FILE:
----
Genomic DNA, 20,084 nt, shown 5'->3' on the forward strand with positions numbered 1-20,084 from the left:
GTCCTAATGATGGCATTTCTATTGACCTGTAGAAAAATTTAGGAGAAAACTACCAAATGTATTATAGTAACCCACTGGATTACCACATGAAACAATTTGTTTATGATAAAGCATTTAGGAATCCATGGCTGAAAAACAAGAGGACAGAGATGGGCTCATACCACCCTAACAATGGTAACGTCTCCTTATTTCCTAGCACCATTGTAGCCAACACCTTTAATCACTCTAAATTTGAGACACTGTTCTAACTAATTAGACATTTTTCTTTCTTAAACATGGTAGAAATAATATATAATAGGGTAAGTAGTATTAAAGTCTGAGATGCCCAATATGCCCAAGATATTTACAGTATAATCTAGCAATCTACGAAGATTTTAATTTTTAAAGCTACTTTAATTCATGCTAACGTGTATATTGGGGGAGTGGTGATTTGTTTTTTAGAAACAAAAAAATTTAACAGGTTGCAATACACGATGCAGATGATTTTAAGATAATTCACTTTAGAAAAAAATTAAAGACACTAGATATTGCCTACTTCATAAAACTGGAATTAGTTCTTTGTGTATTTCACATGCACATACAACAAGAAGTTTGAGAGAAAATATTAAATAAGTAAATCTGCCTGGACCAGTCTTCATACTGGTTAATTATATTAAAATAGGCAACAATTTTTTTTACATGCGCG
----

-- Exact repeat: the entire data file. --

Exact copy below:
Genomic DNA, 20,084 nt, shown 5'->3' on the forward strand with positions numbered 1-20,084 from the left:
GTCCTAATGATGGCATTTCTATTGACCTGTAGAAAAATTTAGGAGAAAACTACCAAATGTATTATAGTAACCCACTGGATTACCACATGAAACAATTTGTTTATGATAAAGCATTTAGGAATCCATGGCTGAAAAACAAGAGGACAGAGATGGGCTCATACCACCCTAACAATGGTAACGTCTCCTTATTTCCTAGCACCATTGTAGCCAACACCTTTAATCACTCTAAATTTGAGACACTGTTCTAACTAATTAGACATTTTTCTTTCTTAAACATGGTAGAAATAATATATAATAGGGTAAGTAGTATTAAAGTCTGAGATGCCCAATATGCCCAAGATATTTACAGTATAATCTAGCAATCTACGAAGATTTTAATTTTTAAAGCTACTTTAATTCATGCTAACGTGTATATTGGGGGAGTGGTGATTTGTTTTTTAGAAACAAAAAAATTTAACAGGTTGCAATACACGATGCAGATGATTTTAAGATAATTCACTTTAGAAAAAAATTAAAGACACTAGATATTGCCTACTTCATAAAACTGGAATTAGTTCTTTGTGTATTTCACATGCACATACAACAAGAAGTTTGAGAGAAAATATTAAATAAGTAAATCTGCCTGGACCAGTCTTCATACTGGTTAATTATATTAAAATAGGCAACAATTTTTTTTACATGCGCG